This article examines the life of the scholar Abraham Ankawa (1810–90) in order to argue for the usefulness of a Mediterranean lens through which to view the history of Jews in modern North Africa. Ankawa’s networks spanned various Maghribi states, especially Morocco (his birthplace and the focus of much of his scholarship) and Algeria (where he made his career as a rabbi), extending east to Jerusalem and north to Livorno and France. The fundamentally transimperial nature of his personal and professional ties cannot be explained through the national historiographies of Morocco or Algeria, the most typical categories assigned to Maghribi Jews like him. Nor were his diverse networks based only on his Sephardi identity. Understanding Ankawa’s trajectory through a Mediterranean lens offers a window onto the process of Mediterranean modernization as an encounter between older, transregional forms of connectivity and the new political and legal institutions of European colonialism.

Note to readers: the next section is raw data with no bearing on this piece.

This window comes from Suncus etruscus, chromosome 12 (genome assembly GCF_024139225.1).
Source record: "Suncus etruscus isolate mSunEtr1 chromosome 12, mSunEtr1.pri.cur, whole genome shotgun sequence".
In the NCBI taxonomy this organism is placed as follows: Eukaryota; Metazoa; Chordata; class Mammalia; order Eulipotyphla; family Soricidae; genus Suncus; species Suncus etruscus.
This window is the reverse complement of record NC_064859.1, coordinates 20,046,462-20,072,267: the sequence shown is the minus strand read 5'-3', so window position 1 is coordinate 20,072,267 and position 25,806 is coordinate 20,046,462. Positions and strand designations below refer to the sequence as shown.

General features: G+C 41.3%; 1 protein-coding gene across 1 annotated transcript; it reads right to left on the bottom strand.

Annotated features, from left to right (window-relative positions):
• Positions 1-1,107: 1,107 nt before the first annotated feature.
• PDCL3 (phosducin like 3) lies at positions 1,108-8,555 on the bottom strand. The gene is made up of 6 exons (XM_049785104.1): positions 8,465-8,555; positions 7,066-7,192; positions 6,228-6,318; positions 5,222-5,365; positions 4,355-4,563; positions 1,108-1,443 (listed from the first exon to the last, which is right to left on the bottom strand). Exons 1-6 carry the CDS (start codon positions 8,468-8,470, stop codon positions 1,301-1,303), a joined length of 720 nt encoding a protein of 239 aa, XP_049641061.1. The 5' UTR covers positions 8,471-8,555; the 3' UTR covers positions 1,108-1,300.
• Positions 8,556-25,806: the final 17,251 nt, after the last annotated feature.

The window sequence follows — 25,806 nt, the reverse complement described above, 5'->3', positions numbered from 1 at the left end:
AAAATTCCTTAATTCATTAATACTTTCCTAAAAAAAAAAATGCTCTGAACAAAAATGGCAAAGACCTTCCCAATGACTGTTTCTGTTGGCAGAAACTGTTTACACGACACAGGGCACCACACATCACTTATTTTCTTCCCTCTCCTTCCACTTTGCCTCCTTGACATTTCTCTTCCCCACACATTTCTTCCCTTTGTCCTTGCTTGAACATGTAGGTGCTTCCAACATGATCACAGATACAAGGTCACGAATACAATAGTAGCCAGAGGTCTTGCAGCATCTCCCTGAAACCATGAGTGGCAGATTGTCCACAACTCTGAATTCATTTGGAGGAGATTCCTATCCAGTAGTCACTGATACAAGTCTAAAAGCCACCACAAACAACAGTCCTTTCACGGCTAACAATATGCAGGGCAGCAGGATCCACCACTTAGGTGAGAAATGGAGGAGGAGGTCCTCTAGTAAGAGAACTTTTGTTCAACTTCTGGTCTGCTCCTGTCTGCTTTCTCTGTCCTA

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pp. 34-68
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